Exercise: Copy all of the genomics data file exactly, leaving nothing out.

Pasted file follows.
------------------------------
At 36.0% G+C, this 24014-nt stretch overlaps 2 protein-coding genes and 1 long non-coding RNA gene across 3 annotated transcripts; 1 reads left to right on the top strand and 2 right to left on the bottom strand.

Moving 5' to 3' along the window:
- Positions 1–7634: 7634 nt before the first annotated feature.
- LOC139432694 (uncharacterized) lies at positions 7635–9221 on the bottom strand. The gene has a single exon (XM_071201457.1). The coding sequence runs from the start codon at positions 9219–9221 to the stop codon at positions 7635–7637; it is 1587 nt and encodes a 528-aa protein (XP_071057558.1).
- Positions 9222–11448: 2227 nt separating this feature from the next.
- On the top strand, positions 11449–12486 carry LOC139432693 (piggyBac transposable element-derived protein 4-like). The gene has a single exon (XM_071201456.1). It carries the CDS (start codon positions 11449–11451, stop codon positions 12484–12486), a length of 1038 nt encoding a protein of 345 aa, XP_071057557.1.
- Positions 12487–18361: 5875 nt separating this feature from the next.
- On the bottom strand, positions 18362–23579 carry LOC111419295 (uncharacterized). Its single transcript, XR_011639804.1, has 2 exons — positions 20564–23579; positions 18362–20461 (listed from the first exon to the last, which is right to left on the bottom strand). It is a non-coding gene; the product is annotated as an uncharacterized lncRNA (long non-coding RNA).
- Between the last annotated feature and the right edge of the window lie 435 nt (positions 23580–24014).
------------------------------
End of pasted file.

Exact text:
At 36.0% G+C, this 24014-nt stretch overlaps 2 protein-coding genes and 1 long non-coding RNA gene across 3 annotated transcripts; 1 reads left to right on the top strand and 2 right to left on the bottom strand.

Moving 5' to 3' along the window:
- Positions 1–7634: 7634 nt before the first annotated feature.
- LOC139432694 (uncharacterized) lies at positions 7635–9221 on the bottom strand. The gene has a single exon (XM_071201457.1). The coding sequence runs from the start codon at positions 9219–9221 to the stop codon at positions 7635–7637; it is 1587 nt and encodes a 528-aa protein (XP_071057558.1).
- Positions 9222–11448: 2227 nt separating this feature from the next.
- On the top strand, positions 11449–12486 carry LOC139432693 (piggyBac transposable element-derived protein 4-like). The gene has a single exon (XM_071201456.1). It carries the CDS (start codon positions 11449–11451, stop codon positions 12484–12486), a length of 1038 nt encoding a protein of 345 aa, XP_071057557.1.
- Positions 12487–18361: 5875 nt separating this feature from the next.
- On the bottom strand, positions 18362–23579 carry LOC111419295 (uncharacterized). Its single transcript, XR_011639804.1, has 2 exons — positions 20564–23579; positions 18362–20461 (listed from the first exon to the last, which is right to left on the bottom strand). It is a non-coding gene; the product is annotated as an uncharacterized lncRNA (long non-coding RNA).
- Between the last annotated feature and the right edge of the window lie 435 nt (positions 23580–24014).